Participation, prison and parlour games – an interview with Adrian Ashton

We recently asked readers of the blog to become contributors. Not only are we fascinated to find out who you all are, what you do with your time, and why, but we thought you’d enjoy sharing the discovery.

It’s always a risk asking for participation – even from a community who in one way or another practice, research and innovate on participation. What if no-one engages with us?

Trainer, business adviser, associate Co-operative College tutor, and fellow blogger Adrian Ashton has answered the call. I spoke to Adrian a few days ago. Stupidly I tried to fit the call in before I dashed off for a train. Very, very quickly it became obvious that we were just going to skim the surface of what we could have talked about.

I think my first hint of that came when Adrian started talking about a piece of work he was embarking on to embed co-operative values. So much of our time at Rhizome goes into trying to work with groups on the level of shared values rather than simply tools and techniques. So I grabbed that thread and pulled to unravel what Adrian meant. How do you embed cooperative values?

“not by relying on rules and structures. It’s a two-handed thing. On paper everyone goes ‘yes, absolutely’. In practice it gets a bit messy.”

An example?

“Coops and trade unions – two large movements united and divided by a set of common values. They have different cultural attitudes”

Adrian advises us to ask:

“How do we want to manifest those values? Now we need a framework. What are the ways we play the values out in practice – appropriate culture and accepted norms of behaviour… to enable people to feel confident in sticking to their agreements”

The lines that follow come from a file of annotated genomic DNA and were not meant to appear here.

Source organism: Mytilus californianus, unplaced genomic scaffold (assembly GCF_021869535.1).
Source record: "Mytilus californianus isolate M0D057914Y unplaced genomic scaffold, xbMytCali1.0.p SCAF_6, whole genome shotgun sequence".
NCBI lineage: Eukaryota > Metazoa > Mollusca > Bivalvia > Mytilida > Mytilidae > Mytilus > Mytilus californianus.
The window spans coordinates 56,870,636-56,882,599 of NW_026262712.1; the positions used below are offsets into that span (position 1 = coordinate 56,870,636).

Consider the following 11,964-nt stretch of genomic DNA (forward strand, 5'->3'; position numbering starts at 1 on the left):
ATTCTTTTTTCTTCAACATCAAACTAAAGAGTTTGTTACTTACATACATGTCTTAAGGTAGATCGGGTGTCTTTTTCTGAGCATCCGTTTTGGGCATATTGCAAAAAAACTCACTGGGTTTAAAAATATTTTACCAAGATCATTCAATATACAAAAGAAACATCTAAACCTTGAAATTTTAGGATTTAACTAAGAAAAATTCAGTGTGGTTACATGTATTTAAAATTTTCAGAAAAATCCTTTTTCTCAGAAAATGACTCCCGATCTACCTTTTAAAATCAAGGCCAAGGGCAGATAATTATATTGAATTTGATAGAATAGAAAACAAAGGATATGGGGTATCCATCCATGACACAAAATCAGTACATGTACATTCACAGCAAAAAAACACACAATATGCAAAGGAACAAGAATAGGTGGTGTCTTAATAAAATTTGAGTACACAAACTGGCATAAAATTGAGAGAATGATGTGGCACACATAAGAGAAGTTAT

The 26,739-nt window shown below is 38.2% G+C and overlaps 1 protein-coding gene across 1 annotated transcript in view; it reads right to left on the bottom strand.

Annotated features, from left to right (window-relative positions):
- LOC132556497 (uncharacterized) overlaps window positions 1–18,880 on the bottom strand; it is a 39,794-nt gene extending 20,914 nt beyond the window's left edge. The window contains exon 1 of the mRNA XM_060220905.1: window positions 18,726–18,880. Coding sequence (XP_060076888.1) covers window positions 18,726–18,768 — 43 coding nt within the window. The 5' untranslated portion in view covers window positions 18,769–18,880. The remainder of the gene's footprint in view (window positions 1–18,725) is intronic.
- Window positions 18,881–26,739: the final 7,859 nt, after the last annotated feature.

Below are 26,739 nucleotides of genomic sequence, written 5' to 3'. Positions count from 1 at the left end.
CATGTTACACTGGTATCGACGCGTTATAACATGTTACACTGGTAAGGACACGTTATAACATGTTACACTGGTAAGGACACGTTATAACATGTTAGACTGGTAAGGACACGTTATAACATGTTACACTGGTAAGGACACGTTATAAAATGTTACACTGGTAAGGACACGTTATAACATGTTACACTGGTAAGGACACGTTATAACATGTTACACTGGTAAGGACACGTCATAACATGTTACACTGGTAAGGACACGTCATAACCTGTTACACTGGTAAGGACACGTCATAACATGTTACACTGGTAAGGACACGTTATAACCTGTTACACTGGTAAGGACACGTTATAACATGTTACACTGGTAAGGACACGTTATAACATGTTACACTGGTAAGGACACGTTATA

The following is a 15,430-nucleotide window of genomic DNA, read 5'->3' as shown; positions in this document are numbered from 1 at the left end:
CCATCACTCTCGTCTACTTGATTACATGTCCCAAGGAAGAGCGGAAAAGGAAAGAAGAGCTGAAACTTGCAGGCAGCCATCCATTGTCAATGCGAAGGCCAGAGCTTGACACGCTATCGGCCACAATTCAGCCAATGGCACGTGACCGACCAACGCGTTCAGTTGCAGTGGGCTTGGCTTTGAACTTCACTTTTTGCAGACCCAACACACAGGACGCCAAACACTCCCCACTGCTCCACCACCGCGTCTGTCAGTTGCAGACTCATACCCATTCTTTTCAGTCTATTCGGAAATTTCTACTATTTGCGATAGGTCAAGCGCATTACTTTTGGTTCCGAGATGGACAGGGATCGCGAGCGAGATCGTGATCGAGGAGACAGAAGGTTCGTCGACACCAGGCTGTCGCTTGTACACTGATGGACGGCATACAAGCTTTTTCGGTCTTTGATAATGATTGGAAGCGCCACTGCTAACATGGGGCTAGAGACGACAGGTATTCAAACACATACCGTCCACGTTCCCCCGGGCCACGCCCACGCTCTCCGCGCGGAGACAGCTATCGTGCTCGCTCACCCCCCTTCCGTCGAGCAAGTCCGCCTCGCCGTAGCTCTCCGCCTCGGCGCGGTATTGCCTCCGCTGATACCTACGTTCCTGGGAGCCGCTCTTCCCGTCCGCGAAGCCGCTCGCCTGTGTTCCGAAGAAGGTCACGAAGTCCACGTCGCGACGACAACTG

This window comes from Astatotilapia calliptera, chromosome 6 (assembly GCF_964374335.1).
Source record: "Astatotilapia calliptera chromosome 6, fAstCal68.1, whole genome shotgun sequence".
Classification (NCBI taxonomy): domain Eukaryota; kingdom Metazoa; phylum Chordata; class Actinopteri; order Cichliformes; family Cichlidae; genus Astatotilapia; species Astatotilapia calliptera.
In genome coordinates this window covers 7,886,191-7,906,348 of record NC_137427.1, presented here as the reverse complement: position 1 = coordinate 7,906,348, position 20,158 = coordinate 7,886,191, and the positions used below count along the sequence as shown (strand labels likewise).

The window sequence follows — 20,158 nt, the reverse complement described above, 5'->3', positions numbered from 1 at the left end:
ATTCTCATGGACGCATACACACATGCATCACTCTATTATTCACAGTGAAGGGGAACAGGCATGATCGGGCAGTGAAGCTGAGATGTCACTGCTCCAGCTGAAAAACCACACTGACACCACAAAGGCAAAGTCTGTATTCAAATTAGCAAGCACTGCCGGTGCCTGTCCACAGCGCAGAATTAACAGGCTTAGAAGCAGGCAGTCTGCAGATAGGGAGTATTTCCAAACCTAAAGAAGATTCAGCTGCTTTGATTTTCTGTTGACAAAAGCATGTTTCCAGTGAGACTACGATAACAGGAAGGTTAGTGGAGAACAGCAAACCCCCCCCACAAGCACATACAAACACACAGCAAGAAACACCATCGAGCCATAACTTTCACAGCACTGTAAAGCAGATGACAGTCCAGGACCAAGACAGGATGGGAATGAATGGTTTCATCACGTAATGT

He works in a variety of social sector organisations. Sometimes he’ll be working with a small worker coop, sometimes with a large social enterprise. I asked him about the challenges of embedding values in each.

“With worker coop they’re usually much smaller and meet in pubs and backrooms. You’re building relationships and then building a structure around that… with boards the structure’s already there and you have to make relationships work within it”

Do both approaches achieve the same results?

“For larger organisations… structure is vital if you’re going to manage relationships. The question is ‘how are those structures working at the moment?’. If there are points where they’re rubbing, are there relatively simple things we can do in terms of our behaviour?… You have to follow the structure but you can do stuff alongside it.

In a smaller coop structure is a useful touch-point to protect relationships. It can depersonalise disputes and protect the entity of the coop.”

I was curious about fractured relationships within coops and social enterprises and asked how much time he spent advising coops and social enterprises to wind down:

“Not that much interestingly and usually not because of the relationships”

He gave examples of coops where “no-one had thought about future proofing or succession” and as original members left new workers saw no need to join the coop. Other examples were coops that had tried to replicate models of working from the USA without understanding the need for members to “co-shape” the project and the need to attract people who had the aptitude for co-operation.

So how does one get the aptitude for co-operation? I know that Rhizome folk have plenty of experience of people, in coops and out, launching collaborative projects but playing out the values of competition (and then wondering why it’s all so difficult). Adrian replied in terms of education:

“cooperative learning is there at primary level – we work in teams together, learn together, support each others learning – brilliant! But at secondary level we’re into the land of GCSEs and all of a sudden it’s every student for themselves – youve got to get good grades. There’s a schism in the mindset. 10-12 year olds are being taught to cooperate and then told it’s every person for themselves in the exam room”

And the media don’t help as they celebrate the model of the “heroic individual entrepreneur” the “one against the many”. Projects like Make your mark for a tenner don’t include recognition of working together – it’s all individualistic.

“We need to ask ‘what’s the purpose of our role in society as citizens?’. We’re caught up in this huge self-feeding spiral of “economic growth is good”. What’s the reward? It’s not just fiscal!… The rise of the individual is an easy sell, but now social entrepreneurs are struggling and need to be part of the wider ecosystem. There’s a first flush of excitement and media interest and attention and then they’re just dropped. How do we sustain our interest and enthusiasm? Work together in collaborative entrepreneurship.”